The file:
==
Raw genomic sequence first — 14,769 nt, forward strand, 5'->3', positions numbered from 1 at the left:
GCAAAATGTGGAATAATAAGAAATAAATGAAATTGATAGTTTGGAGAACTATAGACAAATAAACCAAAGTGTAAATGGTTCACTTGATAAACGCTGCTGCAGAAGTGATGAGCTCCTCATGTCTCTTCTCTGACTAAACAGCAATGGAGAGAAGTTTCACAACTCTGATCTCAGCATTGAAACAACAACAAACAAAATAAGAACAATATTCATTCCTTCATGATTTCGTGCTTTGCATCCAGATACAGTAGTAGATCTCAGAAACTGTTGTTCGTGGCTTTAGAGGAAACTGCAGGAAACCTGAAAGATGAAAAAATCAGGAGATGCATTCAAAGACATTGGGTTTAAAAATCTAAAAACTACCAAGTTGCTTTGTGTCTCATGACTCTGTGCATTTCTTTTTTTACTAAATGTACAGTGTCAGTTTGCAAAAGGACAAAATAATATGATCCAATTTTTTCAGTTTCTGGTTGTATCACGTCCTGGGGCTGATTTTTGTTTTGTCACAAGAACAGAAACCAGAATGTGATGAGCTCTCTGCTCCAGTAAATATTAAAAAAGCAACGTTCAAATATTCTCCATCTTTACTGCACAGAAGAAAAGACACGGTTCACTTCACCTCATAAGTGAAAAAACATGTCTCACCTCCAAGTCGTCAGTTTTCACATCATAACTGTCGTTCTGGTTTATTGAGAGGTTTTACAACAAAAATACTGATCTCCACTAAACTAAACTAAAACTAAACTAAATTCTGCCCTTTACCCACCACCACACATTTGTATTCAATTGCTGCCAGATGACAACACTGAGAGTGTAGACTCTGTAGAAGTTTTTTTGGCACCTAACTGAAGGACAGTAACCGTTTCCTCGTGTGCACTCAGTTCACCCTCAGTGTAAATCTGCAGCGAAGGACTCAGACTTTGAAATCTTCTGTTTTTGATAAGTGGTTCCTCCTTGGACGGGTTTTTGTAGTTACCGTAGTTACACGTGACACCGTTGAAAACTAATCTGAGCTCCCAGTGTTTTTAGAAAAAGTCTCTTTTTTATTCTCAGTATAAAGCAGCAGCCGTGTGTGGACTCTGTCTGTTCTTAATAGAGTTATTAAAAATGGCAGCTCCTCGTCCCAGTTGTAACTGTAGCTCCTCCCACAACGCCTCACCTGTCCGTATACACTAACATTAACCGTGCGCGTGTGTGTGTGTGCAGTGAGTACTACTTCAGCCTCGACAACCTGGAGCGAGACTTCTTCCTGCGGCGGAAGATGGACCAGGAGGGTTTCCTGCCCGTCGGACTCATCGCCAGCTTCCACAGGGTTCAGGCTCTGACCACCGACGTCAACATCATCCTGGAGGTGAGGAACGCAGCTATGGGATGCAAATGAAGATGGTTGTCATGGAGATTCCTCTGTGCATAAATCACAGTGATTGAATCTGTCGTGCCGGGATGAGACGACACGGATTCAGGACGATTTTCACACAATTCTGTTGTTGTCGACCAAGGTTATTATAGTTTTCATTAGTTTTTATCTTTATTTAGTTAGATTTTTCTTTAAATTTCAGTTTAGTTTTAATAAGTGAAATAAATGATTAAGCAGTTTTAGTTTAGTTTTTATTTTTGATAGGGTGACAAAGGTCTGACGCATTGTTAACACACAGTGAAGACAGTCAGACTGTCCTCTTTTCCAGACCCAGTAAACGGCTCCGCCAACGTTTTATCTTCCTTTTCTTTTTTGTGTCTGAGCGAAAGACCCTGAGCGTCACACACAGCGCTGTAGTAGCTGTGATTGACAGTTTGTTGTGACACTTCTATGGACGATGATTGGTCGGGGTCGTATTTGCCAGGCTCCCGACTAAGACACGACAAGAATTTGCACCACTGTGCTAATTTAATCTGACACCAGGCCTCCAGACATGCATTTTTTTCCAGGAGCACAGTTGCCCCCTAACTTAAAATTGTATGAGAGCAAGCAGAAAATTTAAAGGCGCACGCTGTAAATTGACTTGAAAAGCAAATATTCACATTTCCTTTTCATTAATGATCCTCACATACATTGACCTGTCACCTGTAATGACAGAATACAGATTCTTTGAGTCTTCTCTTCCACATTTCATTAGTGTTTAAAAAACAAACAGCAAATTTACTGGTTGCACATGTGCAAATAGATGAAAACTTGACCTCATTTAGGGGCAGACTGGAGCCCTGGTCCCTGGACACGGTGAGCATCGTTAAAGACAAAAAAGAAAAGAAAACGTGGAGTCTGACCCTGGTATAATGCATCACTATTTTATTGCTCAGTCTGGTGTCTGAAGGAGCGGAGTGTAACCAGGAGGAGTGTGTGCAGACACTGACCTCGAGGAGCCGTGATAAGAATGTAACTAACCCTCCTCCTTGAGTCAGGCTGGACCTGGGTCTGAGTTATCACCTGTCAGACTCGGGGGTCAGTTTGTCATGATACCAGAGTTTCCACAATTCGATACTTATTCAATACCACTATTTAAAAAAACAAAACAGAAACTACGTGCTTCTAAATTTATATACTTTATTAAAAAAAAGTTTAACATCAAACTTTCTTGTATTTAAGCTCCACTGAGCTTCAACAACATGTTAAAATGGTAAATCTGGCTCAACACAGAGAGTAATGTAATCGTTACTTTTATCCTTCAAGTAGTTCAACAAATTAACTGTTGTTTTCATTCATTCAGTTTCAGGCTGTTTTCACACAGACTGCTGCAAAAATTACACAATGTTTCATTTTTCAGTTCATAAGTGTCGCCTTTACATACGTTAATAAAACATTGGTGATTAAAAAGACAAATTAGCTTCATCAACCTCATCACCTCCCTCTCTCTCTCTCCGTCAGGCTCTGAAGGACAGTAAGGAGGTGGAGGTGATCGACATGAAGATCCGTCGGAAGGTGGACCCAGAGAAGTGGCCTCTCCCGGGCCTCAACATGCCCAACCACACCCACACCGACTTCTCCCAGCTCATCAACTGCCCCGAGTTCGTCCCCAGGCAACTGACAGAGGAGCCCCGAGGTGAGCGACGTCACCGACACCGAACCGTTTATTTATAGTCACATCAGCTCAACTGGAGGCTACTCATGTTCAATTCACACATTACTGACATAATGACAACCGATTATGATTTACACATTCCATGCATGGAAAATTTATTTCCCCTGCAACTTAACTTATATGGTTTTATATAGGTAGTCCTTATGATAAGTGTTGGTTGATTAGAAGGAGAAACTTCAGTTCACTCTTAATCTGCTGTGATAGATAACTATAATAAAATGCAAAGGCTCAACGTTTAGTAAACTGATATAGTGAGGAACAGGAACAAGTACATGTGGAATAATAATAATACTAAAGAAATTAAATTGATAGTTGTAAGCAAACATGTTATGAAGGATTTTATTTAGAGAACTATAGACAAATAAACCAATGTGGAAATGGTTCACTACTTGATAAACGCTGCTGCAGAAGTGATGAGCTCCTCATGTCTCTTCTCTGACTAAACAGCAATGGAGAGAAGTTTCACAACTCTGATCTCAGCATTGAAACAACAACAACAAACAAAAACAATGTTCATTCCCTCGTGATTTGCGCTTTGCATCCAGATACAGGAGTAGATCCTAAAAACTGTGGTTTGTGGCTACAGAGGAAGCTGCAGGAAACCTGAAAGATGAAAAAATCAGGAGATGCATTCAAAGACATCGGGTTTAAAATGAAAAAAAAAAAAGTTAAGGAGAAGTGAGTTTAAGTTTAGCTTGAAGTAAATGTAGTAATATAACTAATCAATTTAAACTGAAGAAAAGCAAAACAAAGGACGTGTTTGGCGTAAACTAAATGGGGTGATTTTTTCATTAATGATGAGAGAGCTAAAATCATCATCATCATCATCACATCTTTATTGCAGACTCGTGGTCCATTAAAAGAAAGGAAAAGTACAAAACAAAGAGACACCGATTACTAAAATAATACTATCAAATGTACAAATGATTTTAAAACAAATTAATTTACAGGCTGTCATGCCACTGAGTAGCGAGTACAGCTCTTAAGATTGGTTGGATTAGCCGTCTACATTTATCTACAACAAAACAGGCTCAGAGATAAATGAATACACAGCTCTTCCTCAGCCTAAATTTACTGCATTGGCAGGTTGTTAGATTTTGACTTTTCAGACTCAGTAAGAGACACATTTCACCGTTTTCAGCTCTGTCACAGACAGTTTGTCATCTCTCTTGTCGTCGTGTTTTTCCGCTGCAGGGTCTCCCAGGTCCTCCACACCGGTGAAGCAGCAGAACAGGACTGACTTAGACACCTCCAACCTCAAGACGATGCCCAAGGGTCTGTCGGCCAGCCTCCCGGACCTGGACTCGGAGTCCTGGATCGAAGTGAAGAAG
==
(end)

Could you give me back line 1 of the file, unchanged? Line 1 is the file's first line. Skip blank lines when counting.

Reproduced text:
Raw genomic sequence first — 14,769 nt, forward strand, 5'->3', positions numbered from 1 at the left: